Advertisement
YOU ARE HERE: LAT HomeCollections
(Page 2 of 4)

COVER STORY

An Alternative Universe

She Fills Her Novels With Horrifying Aliens, but for Octavia Butler, the Real World Is Much Scarier.

October 18, 1998|PAMELA WARRICK | Pamela Warrick is a staff writer in The Times' Life & Style section

Butler became a regular visitor to the imposing granite public library on Walnut Street in Pasadena. Between the covers of a large, pink zippered notebook with its full ream of paper, she began to create her own universe. There she could still be a magic horse. Or, as she discovered in science fiction magazines and movies such as "Devil Girl From Mars," she could write her part as a Martian, or maybe a telepathist.

One day, she confided to her favorite aunt that this was what she would do with her life. She would write stories. Hazel Walker, then a County-USC hospital nurse, shook her head in dismay. Medicine might make room for a bright girl like Octavia, she thought, but not literature. "Honey," Walker told her 13-year-old niece, "Negroes can't be writers."

Her aunt spoke the truth, Butler remembers thinking. After all, she had never read a single word that to her knowledge had been written by a black person. But the warning came too late. She already was typing out her stories on the Remington portable her mother had purchased on the installment plan for $10 a month.

*

"I'm black. I'm solitary. I've always been an outsider."

That is how Octavia Butler routinely describes herself. If it sounds arrogant, and to some it does, that's too bad. The days of apologizing for who she is are over. Butler tells the college students who study her work that she spent most of her early life staring at the ground. "It's a wonder I didn't become a geologist."

In school, she towered over her classmates. "Because I was so much bigger," she explains matter-of-factly, "people assumed I'd flunked. I hated that condescension, and there were certain smirks, intended to be smiles. And then there was the time I was mistaken for one of my friend's mothers. Now that . . . that was difficult." With each shove against her self-esteem, Butler retreated. "Shyness . . . isn't cute or feminine or appealing," she said in a 1989 Essence magazine article. "It's torment and it's s - - -."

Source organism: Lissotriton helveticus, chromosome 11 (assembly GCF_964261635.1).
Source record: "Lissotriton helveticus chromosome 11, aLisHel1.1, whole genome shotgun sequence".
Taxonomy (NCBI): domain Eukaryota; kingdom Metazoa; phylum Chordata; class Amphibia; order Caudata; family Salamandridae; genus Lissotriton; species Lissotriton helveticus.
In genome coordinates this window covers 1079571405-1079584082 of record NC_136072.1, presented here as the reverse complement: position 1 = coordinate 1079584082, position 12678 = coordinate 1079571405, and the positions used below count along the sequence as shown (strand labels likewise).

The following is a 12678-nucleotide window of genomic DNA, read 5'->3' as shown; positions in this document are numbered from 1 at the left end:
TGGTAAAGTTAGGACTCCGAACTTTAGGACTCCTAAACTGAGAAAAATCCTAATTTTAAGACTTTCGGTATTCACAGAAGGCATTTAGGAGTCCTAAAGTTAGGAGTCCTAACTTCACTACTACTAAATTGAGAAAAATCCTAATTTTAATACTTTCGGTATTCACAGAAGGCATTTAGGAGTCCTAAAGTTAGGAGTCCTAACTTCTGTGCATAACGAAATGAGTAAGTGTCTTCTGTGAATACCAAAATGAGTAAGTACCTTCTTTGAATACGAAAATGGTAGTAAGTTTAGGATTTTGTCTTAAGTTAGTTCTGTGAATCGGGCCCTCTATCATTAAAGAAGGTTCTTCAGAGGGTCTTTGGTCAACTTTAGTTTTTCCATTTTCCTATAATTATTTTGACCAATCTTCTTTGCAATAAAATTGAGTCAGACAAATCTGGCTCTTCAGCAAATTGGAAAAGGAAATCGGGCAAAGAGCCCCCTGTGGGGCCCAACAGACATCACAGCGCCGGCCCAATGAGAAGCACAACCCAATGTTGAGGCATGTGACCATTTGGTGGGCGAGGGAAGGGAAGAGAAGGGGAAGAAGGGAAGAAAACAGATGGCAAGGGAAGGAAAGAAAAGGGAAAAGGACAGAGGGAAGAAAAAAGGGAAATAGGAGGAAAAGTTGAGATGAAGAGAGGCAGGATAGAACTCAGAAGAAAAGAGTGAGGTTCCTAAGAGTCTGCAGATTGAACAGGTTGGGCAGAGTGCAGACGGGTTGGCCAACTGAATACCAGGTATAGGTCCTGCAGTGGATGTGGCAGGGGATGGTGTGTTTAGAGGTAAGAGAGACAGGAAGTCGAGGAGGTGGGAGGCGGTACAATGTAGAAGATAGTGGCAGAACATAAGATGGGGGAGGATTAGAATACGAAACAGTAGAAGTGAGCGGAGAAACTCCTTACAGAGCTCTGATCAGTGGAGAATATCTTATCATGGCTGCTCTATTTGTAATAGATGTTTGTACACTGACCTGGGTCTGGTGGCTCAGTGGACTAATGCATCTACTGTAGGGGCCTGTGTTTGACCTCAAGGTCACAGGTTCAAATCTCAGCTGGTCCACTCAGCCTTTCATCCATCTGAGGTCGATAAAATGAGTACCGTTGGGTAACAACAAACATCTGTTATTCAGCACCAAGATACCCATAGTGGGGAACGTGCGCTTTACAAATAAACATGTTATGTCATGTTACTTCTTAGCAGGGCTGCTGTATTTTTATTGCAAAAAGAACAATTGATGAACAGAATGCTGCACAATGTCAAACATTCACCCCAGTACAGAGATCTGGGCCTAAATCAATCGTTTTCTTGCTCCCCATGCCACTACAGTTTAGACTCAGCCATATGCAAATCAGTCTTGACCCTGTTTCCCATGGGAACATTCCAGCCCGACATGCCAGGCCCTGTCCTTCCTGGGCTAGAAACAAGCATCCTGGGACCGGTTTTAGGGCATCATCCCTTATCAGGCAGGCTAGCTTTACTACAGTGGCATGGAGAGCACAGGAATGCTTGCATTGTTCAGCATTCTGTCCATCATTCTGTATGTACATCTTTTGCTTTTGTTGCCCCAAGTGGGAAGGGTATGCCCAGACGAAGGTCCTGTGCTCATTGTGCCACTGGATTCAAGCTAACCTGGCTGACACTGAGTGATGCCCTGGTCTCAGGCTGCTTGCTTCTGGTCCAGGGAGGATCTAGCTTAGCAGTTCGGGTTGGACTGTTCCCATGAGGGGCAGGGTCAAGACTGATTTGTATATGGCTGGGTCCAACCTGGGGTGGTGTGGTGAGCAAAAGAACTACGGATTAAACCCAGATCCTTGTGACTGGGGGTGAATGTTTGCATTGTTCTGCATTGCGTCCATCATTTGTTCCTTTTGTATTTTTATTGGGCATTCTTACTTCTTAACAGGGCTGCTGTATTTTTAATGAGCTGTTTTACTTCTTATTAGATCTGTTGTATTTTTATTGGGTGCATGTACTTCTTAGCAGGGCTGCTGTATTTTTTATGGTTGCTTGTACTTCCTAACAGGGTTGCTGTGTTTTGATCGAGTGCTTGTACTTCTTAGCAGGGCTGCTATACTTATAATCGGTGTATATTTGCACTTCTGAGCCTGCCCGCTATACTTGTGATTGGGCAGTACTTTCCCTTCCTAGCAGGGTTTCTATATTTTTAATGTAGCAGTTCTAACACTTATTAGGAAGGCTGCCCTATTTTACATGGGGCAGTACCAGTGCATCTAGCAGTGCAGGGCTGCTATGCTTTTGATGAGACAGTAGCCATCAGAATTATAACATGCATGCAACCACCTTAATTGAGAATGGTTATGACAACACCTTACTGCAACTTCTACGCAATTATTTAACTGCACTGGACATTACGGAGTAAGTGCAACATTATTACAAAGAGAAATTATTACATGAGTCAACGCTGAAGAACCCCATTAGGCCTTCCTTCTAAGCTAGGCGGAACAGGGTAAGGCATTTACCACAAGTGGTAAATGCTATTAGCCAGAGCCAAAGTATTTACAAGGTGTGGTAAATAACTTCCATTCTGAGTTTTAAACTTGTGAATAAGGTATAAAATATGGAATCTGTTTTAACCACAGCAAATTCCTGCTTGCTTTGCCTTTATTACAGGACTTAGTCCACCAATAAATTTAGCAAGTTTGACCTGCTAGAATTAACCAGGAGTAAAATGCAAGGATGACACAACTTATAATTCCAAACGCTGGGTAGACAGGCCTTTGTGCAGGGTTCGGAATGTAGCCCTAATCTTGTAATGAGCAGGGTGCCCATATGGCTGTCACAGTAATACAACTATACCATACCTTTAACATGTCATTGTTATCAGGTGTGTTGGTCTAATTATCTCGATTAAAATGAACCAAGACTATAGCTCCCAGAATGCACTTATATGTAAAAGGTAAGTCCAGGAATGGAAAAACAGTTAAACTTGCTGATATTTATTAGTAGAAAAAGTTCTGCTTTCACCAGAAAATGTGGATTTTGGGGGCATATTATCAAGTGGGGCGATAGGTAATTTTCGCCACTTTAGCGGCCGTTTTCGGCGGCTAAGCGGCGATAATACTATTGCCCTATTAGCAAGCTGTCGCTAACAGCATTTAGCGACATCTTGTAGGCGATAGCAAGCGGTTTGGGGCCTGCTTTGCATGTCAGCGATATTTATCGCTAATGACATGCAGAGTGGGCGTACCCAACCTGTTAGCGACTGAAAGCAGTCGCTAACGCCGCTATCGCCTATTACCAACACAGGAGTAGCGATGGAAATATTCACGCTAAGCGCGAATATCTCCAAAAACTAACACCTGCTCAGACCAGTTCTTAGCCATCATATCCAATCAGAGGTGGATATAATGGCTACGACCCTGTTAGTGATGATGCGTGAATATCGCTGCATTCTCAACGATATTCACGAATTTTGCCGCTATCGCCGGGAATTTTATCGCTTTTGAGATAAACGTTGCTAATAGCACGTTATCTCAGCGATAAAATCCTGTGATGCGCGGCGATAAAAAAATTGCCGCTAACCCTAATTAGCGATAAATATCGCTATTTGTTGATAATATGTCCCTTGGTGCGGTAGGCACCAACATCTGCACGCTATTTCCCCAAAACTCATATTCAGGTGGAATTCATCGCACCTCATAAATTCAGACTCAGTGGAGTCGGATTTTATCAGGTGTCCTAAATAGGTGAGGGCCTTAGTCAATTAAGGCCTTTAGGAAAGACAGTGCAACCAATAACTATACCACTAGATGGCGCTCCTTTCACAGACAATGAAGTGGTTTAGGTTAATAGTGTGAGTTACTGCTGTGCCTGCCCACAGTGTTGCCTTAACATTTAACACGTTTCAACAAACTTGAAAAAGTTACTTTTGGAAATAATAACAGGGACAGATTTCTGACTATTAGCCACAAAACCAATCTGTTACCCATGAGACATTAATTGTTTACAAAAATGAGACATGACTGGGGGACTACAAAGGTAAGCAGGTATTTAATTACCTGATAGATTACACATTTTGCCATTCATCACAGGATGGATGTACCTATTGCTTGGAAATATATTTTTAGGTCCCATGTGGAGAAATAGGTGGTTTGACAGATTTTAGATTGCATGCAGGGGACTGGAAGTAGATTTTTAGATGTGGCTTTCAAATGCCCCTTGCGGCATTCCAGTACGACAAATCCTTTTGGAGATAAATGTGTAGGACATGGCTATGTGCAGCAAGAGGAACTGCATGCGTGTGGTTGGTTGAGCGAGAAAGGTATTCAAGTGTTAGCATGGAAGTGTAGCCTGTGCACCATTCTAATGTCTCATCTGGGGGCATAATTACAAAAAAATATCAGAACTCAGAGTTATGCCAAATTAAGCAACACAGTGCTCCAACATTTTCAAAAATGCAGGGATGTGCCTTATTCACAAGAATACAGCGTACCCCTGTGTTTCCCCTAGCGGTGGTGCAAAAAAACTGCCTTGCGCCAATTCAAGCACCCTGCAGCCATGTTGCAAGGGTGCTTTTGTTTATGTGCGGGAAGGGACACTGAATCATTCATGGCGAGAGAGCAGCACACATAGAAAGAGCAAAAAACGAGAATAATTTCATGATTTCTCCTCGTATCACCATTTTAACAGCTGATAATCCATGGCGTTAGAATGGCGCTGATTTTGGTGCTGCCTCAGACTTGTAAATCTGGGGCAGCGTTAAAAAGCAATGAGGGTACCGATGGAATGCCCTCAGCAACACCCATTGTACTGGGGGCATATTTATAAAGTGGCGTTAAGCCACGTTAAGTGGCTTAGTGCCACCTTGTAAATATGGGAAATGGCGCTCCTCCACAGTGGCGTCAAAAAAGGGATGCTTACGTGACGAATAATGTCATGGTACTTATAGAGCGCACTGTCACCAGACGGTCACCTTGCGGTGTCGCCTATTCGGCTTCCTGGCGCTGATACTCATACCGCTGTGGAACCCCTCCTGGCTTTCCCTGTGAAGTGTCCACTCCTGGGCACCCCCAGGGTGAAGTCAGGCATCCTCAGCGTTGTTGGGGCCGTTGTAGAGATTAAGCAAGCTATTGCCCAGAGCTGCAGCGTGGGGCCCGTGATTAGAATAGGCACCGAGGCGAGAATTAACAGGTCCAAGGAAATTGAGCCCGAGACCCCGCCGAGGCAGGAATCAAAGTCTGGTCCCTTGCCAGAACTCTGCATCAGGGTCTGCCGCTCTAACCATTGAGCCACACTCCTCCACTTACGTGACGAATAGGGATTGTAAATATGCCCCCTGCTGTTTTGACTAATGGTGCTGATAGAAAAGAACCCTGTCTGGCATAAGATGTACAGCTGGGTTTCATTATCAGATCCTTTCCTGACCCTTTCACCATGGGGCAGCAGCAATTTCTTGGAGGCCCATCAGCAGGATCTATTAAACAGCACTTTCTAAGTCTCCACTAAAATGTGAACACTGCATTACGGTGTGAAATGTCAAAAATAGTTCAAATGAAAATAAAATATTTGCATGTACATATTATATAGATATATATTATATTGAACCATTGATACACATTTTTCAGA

Butler had only a few friends, but they were devoted. One of them, Donna Oliver, years ago renewed the friendship she and Octavia began in third grade. "She wasn't the outgoing type," Oliver recalls. "She was very, very shy and always seemed to be writing instead of playing."

At 12, Butler looked enough like an adult to get a job as a restroom attendant at the Rose Bowl on New Year's Day. For years, her mother had cleaned the portable toilets along Colorado Boulevard so her daughter could tag along and see the parade. The two Octavias' closeness buffered but did not vanquish the agony of being different. "I believed I was ugly, helpless and socially hopeless," the writer says of her youth. "And I wished I would disappear. Instead, I grew to be 6 feet tall. Nature has a way of doing things like that."

Butler was 18 and taking classes at Pasadena City College when she earned a spot in the Open Door Program of the Screen Writers Guild. Harlan Ellison and other writers had conceived the program as a way to identify and mentor talented women and minorities. Butler signed up for one of Ellison's screenwriting workshops. It was a disaster.

"She couldn't write a screenplay for s - - -." says Ellison, the notoriously cranky and prolific author of such stories as "A Boy and His Dog," as well as many memorable scripts for "Twilight Zone," "Outer Limits" and "Star Trek." He knows Butler by her middle name. "I try to be humble about my association with Estelle. But in truth, I am enormously proud. She's one of my best discoveries."

Ellison recalls a student "so cataclysmically shy that she couldn't even look me in the eye." He took her aside and gave her the bad news first: The scripts she had submitted were awful. But, he was quick to add, they contained fabulous prose. He encouraged her to write a novel and later helped underwrite her scholarship to the Clarion Science Writing Workshop in Pennsylvania. Two of the pieces she wrote there sold. The income wasn't enough to support her, but it was enough to support her belief that she could survive as a professional writer.

The thrill of success faded fast as Butler struggled through the next five years without selling another word. She lived alone in an apartment in a run-down L.A. neighborhood and paid the rent by inspecting potato chips in a factory, washing dishes, sweeping floors and, finally, telemarketing--which she likes to call telephone solicitation "because it sounds more salacious." With her elegant, hypnotic baritone, Butler found she could persuade almost anyone to buy almost anything. But all that mattered was writing, and from 2 to 5 every morning, without fail, she wrote.

Advertisement
Los Angeles Times Articles
|
|
|